I do think also though, that if they isolated it more, and maybe focused a little bit on the methodologies of Ark and Mike that it would only serve to strengthen them that much more maybe!

Anyway, those are my thoughts right now.

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Old 09-05-2008, 09:10 PM   #283
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Re: Defending Against Grappler Using Aikido

Quote:
Don Magee wrote: View Post
I think it is simpler then that. Kata/drills show you possibilities of what might happen and what you might do. This is to prime the mind and body with ideas or proper form/structure, balance, technique, etc.

Aliveness teaches you how to actually do it.
No disagreement except to add "flow." I'm a bit of a nut on position as it can make quite a difference. But flow, and more importantly the transition that makes it happen is key. The problem with many arts are that they remain static-in that they train either one or two step kata's or hyper-limited, semi-cooperative freestyle.
I think one of the defining differences from just drills (kata) to live training is the give and take of ever changing conditions. I might be perceiving an opening for an omo plata and they might be feeling real antsy about where their arm is placed and oops....there they go and I have a pair of hips hiking up on my side that I need to respond to .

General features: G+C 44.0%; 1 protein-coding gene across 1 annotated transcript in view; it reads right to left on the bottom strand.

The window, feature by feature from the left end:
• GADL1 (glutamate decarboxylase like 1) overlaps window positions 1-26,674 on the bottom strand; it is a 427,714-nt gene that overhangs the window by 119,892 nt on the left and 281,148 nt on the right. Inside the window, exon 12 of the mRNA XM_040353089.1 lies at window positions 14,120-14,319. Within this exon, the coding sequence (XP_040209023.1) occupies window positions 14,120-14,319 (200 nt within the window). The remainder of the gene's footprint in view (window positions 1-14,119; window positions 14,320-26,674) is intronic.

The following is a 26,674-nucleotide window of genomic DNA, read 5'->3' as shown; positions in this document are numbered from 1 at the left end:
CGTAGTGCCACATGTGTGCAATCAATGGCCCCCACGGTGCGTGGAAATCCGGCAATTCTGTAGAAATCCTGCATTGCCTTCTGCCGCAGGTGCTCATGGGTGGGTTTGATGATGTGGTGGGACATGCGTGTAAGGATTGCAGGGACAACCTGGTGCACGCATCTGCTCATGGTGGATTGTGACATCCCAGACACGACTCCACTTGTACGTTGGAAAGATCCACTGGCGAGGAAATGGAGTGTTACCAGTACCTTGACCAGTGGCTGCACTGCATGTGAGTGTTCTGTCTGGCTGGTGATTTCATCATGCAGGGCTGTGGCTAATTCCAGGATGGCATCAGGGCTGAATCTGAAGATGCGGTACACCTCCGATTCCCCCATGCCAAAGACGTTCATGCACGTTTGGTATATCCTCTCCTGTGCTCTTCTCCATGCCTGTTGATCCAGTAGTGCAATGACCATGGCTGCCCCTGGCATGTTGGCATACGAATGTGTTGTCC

So I think you'd agree its not just "about how to actually do it", its doing that under very adversarial conditions- maybe against someone equally versed.And hey, its not even just doing it, its thinking and planning, offering openings, feints and following up, maybe on your second attempt, maybe not. Add in fists and knees and it's more complex. I think that places things in a more complex environment that transcends simple definitions of stand up or ground. Its why I have always referred to grappling as physical chess, and classical jujutsu as pretzal logic.
IMO Most classical waza-ain't gonna happen. The stuff that does, needs to be trained with someone who doesn't give a crap about it .
Learning from the flat of your back can be the best classes of all.

Last edited by DH : 09-05-2008 at 09:22 PM.
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Old 09-05-2008, 10:58 PM   #284
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Re: Defending Against Grappler Using Aikido

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Kevin Leavitt wrote: View Post
An arm drag down properly is really much along the lines of what I learned from Ark and Mike.
And the response or resistence to it is not?
An arm drag down usuallty breaks their connection, or lifts them from their hips when on the ground. Or brings them to be forward weighted on their toes and then up and down- when standing.
All of which is exceedingly enhanced and increased (either in execution or in resistence and change) through internal training. That enhancement is not made manifest in just single techniques or movements. It is throughout everything you do.